Research shows that men tend to withdraw during the conflict with their mate, which leads to a breakdown in communication and relationship dissatisfaction on both sides. Ditzen thinks the higher emotional arousal that oxytocin-infused men experience in her experiment may result in more engagement with their partner and thus more communication.
Although the new results provide evidence that oxytocin influences the way couples interact, Ditzen warns that it doesn’t tell us whether oxytocin is directly causing these behaviors.
A different line of evidence about oxytocin’s role in love comes from genetics. “With hormones, you can say that maybe behavior created the hormone or the hormone created the behavior—we don’t know,” Feldman says. But a person’s genes are in place before any behavior can emerge, she notes.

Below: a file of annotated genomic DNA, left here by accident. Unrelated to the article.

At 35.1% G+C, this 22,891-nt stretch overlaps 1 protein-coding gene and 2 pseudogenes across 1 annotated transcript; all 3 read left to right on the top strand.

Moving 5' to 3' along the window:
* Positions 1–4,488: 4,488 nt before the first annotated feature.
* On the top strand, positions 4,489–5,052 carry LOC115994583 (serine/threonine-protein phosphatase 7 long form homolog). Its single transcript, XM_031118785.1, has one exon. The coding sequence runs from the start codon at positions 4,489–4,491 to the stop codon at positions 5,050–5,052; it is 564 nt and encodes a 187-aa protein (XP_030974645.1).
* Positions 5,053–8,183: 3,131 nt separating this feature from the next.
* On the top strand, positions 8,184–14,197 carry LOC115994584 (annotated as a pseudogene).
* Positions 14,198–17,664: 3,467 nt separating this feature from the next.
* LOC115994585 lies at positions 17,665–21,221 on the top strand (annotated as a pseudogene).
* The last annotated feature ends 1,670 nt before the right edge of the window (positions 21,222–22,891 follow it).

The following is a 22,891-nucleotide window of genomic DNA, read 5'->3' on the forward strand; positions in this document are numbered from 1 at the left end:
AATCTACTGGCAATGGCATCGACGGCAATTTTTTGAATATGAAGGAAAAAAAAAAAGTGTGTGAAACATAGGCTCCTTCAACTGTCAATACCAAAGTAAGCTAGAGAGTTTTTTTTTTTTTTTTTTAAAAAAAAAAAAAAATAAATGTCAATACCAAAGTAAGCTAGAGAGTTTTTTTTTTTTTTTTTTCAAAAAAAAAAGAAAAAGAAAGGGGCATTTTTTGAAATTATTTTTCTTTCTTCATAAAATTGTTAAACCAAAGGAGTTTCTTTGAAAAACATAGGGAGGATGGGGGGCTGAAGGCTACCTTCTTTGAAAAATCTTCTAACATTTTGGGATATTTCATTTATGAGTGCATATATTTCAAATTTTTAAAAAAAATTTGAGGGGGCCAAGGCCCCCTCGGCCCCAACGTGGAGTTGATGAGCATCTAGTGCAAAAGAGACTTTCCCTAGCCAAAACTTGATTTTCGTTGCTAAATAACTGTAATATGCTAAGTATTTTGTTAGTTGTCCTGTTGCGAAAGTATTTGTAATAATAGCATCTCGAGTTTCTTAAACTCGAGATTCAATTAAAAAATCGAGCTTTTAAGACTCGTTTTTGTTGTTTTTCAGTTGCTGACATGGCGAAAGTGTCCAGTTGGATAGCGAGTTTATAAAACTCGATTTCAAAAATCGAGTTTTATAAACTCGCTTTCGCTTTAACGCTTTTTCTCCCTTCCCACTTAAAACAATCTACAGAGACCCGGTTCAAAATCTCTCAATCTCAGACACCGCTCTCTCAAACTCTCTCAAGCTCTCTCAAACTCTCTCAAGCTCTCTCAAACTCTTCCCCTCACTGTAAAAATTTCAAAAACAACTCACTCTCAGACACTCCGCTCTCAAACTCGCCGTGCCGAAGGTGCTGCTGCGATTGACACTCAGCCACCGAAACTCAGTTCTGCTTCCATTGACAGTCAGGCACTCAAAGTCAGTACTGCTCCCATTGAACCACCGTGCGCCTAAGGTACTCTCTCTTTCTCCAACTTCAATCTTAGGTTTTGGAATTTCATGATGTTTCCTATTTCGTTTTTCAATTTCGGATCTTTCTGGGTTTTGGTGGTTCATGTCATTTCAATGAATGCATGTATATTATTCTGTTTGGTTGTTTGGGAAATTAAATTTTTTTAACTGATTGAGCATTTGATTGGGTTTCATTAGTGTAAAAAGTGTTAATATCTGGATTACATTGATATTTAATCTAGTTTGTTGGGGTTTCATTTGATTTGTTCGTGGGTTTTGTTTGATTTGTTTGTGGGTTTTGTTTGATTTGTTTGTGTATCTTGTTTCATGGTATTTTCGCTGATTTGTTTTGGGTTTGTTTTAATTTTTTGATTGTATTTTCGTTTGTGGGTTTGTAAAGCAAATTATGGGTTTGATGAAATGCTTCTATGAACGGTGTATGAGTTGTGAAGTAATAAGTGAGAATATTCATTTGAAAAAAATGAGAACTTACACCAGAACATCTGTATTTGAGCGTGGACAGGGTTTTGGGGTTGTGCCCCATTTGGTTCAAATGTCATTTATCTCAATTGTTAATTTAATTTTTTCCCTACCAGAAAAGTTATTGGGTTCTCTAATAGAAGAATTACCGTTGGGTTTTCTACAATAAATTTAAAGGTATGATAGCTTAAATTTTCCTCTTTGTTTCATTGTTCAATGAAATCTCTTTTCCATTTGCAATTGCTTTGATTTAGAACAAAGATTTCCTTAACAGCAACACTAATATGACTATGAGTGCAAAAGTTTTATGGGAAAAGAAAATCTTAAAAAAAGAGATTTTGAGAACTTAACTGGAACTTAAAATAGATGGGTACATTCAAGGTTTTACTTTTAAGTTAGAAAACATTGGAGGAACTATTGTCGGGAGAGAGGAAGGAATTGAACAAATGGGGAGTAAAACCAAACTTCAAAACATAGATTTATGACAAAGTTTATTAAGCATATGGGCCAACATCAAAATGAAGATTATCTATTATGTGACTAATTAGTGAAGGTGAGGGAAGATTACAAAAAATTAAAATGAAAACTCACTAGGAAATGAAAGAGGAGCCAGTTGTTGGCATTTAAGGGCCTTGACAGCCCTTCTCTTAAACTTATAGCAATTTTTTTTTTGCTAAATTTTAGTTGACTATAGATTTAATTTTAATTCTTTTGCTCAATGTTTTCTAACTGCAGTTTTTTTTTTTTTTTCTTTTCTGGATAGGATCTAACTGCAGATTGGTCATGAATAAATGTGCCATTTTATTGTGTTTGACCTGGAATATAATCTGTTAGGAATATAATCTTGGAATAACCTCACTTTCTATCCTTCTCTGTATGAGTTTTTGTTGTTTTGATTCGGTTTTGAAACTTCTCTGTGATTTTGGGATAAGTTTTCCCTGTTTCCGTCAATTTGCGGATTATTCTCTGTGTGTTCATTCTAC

A study published last year in Biological Psychiatry was the first to assess whether people with variations in their oxytocin-receptor gene have a harder time maintaining romantic relationships than those who don’t. Hasse Walum, a graduate student at Karolinska Institute in Stockholm, and his colleagues took advantage of Swedish twin studies that included thousands of participants, their genetic information and their answers to questions about how affectionate they were with their romantic partners. They found that women with a specific variation weren’t as close to their partners as women without it: they kissed their partners less and didn’t desire physical proximity as often. These women were also more likely to report having had a marital crisis. Although researchers don’t know exactly how this variation affects the oxytocin system, it may result in a lower number of oxytocin receptors in the brain. People with fewer receptors would be less sensitive to the hormone’s effects.